Pond Hill Farm is making a difference in the way children think about food by having an interactive experience. Last summer, I had an opportunity on my YouTube show, Cooking with Chef Mary, to see why Pond Hill Farm is an amazing asset to the community of Harbor Springs, Mich., and can be an example to all of us. It isn’t just for their fresh produce and their organic meats, it’s how they educate children about the farm and where food comes from in hopes to lessen the gap from the farm to the table.
Adults and children alike seem to be more and more removed from where food comes from. At the grocery stores we buy fruits and vegetables in cans, meats and poultry that are plastic wrapped and milk from a carton. Aside from a possible picture and a name on the label there’s no indication of the source, which makes us less and less removed from the plant and animal it came from.
At Pond Hill Farm, they bring the children into the fields and give them an opportunity to connect with the food. They provide a chance to plant food, watch it grow and take it home to cook and eat it. This simple experience can positively change the way children perceive their food.
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Family Farm Educates Youth
by Marcie Spencer
According to the Center for Disease Control, more than one third of U.S. adults—more than 72 million people—and 16 percent of U.S. children are obese. Since 1980, obesity rates for adults have doubled and rates for children have tripled. With these statistics rising at such an alarming rate, something has to be done.
At Pond Hill Farm in Harbor Springs, Mich., something is being done.
“We thought we would start children thinking about healthy eating choices while they are still young,” Jimmy Spencer said, owner of Pond Hill. “Hopefully, they will continue to think about what they are eating and grow up having a well-balanced diet.”
Spencer is talking about their Farm Education Program, which has been operating since 2000. Local school children, cub scouts and other groups come to the farm to learn where their food comes from, how it’s grown and how eating a well-balanced diet keeps their bodies healthy.
“I start the program by asking the children, ‘has anyone eaten plants today?’ They usually all say, ‘NO!’ Then I explain that almost everything we eat is plant-based and that the cereal they ate that morning for breakfast came from a farm growing wheat,” Spencer said. “Most of the children think it simply comes from the grocery store.”
Spencer goes on to explain that putting bad fuel into a car can make it run rough and even stop working and compares that to the human body.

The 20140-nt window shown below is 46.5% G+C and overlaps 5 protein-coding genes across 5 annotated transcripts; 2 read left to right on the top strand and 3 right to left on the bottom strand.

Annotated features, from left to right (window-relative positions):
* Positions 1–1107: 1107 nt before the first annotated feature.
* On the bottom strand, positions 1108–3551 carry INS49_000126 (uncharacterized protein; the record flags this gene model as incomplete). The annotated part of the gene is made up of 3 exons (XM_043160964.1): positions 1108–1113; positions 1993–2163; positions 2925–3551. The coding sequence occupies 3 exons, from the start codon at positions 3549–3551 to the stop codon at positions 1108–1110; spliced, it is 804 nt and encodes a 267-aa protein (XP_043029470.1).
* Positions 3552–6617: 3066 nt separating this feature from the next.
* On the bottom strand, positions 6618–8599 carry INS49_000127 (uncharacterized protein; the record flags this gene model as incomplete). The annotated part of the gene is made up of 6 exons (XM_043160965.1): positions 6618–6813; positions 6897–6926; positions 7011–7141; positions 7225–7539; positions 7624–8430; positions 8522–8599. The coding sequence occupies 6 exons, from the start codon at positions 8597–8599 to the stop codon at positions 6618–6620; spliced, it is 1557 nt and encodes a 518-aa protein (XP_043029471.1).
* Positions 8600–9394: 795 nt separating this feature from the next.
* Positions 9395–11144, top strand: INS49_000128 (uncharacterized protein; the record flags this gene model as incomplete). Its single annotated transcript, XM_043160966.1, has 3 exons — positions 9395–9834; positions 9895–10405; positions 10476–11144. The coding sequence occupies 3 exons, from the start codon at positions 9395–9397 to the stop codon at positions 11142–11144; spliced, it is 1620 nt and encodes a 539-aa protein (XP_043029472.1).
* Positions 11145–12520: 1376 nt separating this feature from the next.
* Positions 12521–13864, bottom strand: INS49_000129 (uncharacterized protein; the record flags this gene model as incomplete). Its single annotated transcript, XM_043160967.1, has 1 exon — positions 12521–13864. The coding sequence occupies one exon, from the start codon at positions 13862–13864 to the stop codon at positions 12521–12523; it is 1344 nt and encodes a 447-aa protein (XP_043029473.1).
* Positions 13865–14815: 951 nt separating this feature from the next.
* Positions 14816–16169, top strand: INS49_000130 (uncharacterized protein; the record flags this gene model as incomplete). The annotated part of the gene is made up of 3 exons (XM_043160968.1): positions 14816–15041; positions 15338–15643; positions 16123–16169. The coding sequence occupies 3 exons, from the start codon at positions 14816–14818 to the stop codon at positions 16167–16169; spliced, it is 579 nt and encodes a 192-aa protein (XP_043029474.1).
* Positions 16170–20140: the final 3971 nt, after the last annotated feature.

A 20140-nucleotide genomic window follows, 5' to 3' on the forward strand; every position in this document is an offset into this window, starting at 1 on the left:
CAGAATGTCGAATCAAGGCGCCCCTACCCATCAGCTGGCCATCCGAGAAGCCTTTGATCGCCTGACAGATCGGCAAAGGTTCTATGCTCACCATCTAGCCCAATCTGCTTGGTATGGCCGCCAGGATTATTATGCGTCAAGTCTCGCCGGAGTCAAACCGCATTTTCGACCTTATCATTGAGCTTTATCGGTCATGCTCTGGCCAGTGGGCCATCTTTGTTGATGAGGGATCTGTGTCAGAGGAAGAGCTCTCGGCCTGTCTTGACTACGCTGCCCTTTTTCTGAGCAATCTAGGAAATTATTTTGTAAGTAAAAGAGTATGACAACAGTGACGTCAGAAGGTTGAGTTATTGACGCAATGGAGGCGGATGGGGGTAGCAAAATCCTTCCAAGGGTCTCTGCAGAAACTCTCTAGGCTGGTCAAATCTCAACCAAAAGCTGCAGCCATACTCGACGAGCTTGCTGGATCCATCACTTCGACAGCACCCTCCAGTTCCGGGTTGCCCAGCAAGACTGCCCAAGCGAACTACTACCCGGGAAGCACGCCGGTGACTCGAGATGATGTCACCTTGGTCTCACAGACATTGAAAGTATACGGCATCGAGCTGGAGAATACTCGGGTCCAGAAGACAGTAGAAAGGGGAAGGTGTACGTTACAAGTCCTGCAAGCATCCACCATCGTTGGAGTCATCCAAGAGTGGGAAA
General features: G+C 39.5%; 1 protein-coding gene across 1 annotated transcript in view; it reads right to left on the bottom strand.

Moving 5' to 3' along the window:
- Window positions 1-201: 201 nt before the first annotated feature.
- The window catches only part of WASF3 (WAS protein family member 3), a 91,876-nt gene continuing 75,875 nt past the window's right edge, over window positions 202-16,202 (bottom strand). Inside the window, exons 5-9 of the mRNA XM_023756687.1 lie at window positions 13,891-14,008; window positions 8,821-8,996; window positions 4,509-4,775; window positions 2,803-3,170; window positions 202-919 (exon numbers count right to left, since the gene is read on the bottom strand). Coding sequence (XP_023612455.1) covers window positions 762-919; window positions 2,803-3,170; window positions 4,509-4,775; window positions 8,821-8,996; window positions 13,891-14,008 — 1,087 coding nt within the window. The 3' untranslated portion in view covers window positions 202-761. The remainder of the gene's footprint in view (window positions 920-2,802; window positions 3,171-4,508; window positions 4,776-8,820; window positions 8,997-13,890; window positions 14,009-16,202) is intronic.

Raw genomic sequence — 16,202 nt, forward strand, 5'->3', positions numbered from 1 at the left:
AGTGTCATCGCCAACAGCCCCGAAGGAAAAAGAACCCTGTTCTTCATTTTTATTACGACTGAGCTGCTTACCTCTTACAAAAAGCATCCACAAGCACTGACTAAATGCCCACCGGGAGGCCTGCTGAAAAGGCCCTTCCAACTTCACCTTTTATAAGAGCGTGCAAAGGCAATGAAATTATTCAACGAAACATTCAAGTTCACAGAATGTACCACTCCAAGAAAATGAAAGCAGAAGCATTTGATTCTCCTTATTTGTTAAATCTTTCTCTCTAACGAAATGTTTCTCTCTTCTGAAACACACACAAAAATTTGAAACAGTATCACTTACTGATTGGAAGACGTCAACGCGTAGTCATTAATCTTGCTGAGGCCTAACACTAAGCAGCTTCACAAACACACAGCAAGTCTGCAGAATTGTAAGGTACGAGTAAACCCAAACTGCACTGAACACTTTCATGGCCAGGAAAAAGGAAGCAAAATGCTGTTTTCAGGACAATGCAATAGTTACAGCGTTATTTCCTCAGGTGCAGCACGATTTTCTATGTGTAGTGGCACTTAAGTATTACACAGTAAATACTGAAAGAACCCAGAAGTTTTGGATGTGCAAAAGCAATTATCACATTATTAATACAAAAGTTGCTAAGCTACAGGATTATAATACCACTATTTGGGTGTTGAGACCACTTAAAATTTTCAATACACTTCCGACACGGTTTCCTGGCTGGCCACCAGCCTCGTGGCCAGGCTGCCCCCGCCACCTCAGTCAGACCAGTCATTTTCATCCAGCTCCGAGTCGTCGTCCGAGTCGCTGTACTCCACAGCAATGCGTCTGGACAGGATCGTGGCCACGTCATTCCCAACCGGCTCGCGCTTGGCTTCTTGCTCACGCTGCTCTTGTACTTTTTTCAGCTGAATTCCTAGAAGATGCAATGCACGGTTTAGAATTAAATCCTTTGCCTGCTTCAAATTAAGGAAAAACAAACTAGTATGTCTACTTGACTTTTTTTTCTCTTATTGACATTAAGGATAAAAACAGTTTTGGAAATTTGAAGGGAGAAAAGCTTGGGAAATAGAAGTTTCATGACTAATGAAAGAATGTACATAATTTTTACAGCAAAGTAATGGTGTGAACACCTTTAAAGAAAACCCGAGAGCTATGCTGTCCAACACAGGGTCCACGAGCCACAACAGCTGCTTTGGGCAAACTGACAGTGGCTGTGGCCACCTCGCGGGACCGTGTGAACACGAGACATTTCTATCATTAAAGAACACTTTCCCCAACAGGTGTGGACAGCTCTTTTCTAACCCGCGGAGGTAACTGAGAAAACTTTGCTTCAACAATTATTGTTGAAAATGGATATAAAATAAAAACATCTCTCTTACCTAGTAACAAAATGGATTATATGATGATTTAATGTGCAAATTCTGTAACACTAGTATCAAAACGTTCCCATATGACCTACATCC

At Pond Hill Farm, the kids are not only learning about healthy eating, they’re also getting hands-on experience. During the spring Farm Education Programs, each child has the opportunity to plant their own vegetable plant seedling.
“What we are hoping for is that each child brings home their plant and eventually harvests and eats what they produce,” Spencer said. “Kids are more likely to eat something that they have grown themselves and take pride in.”
In addition to learning about their food and where it comes from, the children enjoy a total farm experience by taking a hayride around the farm, feeding the fish at the Trout Pond, feeding the farm animals and shooting a giant slingshot called the Squash Rocket out into the field.
The farm also offers opportunities for families to plant a plot in the Community Garden or to be a part of their Community Supported Agriculture program.
“We continually strive to promote eating locally grown pesticide and herbicide free produce,” Spencer said. “The Community Garden allows those in the neighborhood who don’t have the land to grow a garden, the ability to produce their own food.”
Jimmy’s wife Marci, and mother Sharon, also share his passion for farming. Sharon does all of the canning, soap making and accounting, and Marci is responsible for public relations, marketing and taking care of their two small children, Emma and JJ.
Pond Hill Farm is also home to a non-profit, Farming for our Future at Pond Hill (FFOF), which is focused on helping people improve their lives and communities through organic gardening and farm-based education. Some of the programs offered by FFOF include farm camps, a community garden in Petoskey and Farm Tokens for Education. The farm tokens project works just like Box Tops for Education but instead of collecting box tops from cereal; people collect wooden tokens when they purchase a locally-produced food. Participating farmers and grocers then pay the school for each token turned in by students.
Hopefully, with organizations like Pond Hill Farm, Farming for our Future and others who dedicate their time to promoting healthy eating, the childhood obesity rate will begin to decrease.
“We can only hope that kids will realize that eating a carrot they have grown instead of a bag of chips will help their bodies function better now and into the future,” Spencer said.
To find out more about Pond Hill Farm please go to www.pondhillfarm.com.